Conclusions: Central auditory speech processing in the presence of both vascular burden and pure-tone average may not be related to brain volumes and white matter microstructure. Longitudinal follow-up is needed to explore these relationships thoroughly.
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http://dx.doi.org/10.1097/MAO.0000000000002739DOI Listing
October 2020

Tinnitus Affects Speech in Noise Comprehension in Individuals With Hearing Loss.

Otol Neurotol 2020 10;41(9):e1074-e1081

Department of Otorhinolaryngology, Head and Neck Surgery.

Background: Tinnitus is a prevalent auditory disorder that frequently co-occurs with hearing loss. It is suggested that tinnitus might have negative impact on speech perception. However, studies thus far have not been able to disentangle tinnitus, hearing loss, and speech in noise intelligibility. We therefore investigated whether there is an association between tinnitus and speech understanding in noise, independent of hearing loss.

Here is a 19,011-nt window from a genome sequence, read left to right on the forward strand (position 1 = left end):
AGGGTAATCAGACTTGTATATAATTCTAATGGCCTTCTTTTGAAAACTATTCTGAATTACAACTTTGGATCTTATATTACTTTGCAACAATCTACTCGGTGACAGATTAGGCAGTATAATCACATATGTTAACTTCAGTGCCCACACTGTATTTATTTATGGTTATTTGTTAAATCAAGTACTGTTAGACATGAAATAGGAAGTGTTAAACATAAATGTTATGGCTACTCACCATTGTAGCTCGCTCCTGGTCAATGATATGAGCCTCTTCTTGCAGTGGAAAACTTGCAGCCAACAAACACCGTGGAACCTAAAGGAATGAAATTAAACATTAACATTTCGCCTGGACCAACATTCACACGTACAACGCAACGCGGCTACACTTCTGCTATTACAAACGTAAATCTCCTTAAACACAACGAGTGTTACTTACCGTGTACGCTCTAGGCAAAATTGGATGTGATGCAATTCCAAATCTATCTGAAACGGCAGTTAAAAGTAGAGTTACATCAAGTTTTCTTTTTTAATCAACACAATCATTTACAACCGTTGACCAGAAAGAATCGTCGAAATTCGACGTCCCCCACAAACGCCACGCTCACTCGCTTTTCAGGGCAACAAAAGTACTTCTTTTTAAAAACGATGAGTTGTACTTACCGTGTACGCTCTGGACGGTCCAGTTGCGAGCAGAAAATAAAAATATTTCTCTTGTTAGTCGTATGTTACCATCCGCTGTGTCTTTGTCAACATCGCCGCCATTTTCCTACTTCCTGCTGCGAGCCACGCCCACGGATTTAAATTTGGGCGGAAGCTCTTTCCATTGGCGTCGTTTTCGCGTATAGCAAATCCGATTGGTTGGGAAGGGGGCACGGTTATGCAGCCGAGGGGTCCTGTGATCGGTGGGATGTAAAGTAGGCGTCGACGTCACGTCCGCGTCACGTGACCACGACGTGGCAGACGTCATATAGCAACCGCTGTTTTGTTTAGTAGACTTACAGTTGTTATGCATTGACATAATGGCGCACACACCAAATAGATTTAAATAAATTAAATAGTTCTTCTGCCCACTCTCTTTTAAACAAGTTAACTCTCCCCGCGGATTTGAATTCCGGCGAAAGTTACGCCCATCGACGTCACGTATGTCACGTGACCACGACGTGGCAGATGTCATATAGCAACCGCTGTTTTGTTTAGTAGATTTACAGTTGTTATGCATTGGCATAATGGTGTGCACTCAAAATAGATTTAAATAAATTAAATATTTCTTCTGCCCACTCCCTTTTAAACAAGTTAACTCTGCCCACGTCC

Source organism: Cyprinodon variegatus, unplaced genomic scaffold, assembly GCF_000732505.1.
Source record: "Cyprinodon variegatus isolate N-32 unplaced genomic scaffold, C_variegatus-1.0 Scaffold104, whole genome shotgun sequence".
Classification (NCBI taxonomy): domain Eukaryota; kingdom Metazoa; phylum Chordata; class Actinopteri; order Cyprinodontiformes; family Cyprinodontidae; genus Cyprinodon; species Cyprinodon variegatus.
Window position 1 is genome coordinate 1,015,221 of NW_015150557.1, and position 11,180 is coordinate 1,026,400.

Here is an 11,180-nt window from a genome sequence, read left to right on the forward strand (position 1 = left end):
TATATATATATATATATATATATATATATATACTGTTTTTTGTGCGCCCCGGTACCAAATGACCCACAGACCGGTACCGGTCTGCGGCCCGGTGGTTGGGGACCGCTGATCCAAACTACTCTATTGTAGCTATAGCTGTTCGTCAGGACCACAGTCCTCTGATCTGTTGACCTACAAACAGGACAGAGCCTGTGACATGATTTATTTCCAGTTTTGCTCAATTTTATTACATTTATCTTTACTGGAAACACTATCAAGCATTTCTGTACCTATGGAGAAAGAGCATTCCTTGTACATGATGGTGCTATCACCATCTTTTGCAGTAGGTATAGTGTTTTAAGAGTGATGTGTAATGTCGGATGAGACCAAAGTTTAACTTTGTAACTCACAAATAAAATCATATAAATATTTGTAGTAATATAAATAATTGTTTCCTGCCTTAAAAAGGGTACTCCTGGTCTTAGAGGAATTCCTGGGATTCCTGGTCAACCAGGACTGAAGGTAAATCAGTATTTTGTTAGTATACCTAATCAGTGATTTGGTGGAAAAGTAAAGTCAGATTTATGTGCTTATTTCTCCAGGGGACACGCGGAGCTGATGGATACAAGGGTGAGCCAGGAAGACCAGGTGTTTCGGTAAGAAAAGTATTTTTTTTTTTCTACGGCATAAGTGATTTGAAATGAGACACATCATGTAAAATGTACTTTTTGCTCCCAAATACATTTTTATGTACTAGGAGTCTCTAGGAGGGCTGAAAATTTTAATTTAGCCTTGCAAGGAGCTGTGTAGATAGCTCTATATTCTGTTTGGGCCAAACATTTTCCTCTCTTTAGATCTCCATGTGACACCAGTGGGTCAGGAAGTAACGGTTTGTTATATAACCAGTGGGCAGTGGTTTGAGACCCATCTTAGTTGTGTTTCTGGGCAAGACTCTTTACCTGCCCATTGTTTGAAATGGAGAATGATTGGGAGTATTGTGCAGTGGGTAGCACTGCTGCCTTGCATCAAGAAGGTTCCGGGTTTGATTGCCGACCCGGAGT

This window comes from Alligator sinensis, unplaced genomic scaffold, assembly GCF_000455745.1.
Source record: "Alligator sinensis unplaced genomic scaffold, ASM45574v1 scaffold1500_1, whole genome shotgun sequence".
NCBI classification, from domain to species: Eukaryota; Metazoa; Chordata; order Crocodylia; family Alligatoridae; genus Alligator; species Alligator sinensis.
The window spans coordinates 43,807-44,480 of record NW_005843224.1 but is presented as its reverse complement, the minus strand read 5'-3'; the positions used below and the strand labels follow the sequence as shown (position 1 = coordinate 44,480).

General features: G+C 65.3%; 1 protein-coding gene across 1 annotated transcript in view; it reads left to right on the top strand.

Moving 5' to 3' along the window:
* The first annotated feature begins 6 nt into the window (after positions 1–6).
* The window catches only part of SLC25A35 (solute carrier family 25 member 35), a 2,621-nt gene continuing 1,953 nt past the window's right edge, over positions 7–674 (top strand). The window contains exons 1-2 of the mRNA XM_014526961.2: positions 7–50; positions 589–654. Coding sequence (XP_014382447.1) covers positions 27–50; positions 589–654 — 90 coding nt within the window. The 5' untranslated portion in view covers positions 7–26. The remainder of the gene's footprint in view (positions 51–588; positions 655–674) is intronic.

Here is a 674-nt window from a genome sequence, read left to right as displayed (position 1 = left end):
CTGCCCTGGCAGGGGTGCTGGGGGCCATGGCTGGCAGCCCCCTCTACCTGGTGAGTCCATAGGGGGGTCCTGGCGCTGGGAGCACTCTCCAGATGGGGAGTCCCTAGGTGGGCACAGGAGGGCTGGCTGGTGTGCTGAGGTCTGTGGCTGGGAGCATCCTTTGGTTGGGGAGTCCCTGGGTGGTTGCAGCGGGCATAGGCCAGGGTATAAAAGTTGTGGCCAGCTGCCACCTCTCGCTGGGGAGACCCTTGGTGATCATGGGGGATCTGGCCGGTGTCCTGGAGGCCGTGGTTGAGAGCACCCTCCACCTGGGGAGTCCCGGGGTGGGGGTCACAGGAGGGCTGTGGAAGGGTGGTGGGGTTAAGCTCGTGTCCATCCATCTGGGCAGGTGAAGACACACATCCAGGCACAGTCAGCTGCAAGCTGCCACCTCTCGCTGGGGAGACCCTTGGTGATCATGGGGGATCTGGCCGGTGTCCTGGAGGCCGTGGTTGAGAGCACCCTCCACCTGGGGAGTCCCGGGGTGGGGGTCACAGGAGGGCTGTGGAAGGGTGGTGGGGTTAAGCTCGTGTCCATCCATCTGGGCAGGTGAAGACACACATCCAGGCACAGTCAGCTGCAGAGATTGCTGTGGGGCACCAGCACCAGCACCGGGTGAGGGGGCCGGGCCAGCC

Methods: Of 4,211 participants from the population-based Rotterdam Study (mean age 67.8 [SD 8.9], 57.3% female) data was available on tinnitus, pure-tone audiometry, and digits in noise test. We compared the speech reception threshold in noise (SRTn) in participants with and without tinnitus for the whole population as well as for subgroups stratified for average hearing threshold in 10-dB strata. Additionally, we regressed tinnitus on SRTn with a multivariable regression model, adjusting for sex, age, highest achieved education, and cognitive function.